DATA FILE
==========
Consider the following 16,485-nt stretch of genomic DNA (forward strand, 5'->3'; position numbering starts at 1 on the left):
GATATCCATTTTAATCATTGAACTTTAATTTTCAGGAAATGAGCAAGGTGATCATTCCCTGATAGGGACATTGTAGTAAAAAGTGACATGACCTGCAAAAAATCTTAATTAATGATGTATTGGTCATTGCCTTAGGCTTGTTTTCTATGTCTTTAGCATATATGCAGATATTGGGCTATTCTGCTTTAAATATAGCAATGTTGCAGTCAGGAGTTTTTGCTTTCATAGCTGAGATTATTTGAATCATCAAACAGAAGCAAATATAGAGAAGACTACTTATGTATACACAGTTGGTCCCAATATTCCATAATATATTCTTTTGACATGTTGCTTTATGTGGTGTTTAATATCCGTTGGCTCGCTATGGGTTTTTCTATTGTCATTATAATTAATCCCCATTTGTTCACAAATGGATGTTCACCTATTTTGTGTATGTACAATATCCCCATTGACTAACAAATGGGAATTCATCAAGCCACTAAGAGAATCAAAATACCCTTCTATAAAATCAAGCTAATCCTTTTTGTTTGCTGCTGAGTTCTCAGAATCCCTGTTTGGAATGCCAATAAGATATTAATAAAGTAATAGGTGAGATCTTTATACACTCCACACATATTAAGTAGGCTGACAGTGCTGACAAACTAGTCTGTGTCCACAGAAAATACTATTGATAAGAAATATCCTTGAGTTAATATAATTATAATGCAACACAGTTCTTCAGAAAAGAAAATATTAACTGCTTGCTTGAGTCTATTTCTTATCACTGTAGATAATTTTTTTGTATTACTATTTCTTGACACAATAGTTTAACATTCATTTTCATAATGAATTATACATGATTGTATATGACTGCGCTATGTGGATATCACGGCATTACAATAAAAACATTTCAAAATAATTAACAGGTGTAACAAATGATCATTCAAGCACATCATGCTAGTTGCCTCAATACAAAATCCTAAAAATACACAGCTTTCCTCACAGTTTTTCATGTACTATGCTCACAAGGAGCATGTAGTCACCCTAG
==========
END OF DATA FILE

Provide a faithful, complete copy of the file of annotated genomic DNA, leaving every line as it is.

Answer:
Consider the following 16,485-nt stretch of genomic DNA (forward strand, 5'->3'; position numbering starts at 1 on the left):
GATATCCATTTTAATCATTGAACTTTAATTTTCAGGAAATGAGCAAGGTGATCATTCCCTGATAGGGACATTGTAGTAAAAAGTGACATGACCTGCAAAAAATCTTAATTAATGATGTATTGGTCATTGCCTTAGGCTTGTTTTCTATGTCTTTAGCATATATGCAGATATTGGGCTATTCTGCTTTAAATATAGCAATGTTGCAGTCAGGAGTTTTTGCTTTCATAGCTGAGATTATTTGAATCATCAAACAGAAGCAAATATAGAGAAGACTACTTATGTATACACAGTTGGTCCCAATATTCCATAATATATTCTTTTGACATGTTGCTTTATGTGGTGTTTAATATCCGTTGGCTCGCTATGGGTTTTTCTATTGTCATTATAATTAATCCCCATTTGTTCACAAATGGATGTTCACCTATTTTGTGTATGTACAATATCCCCATTGACTAACAAATGGGAATTCATCAAGCCACTAAGAGAATCAAAATACCCTTCTATAAAATCAAGCTAATCCTTTTTGTTTGCTGCTGAGTTCTCAGAATCCCTGTTTGGAATGCCAATAAGATATTAATAAAGTAATAGGTGAGATCTTTATACACTCCACACATATTAAGTAGGCTGACAGTGCTGACAAACTAGTCTGTGTCCACAGAAAATACTATTGATAAGAAATATCCTTGAGTTAATATAATTATAATGCAACACAGTTCTTCAGAAAAGAAAATATTAACTGCTTGCTTGAGTCTATTTCTTATCACTGTAGATAATTTTTTTGTATTACTATTTCTTGACACAATAGTTTAACATTCATTTTCATAATGAATTATACATGATTGTATATGACTGCGCTATGTGGATATCACGGCATTACAATAAAAACATTTCAAAATAATTAACAGGTGTAACAAATGATCATTCAAGCACATCATGCTAGTTGCCTCAATACAAAATCCTAAAAATACACAGCTTTCCTCACAGTTTTTCATGTACTATGCTCACAAGGAGCATGTAGTCACCCTAG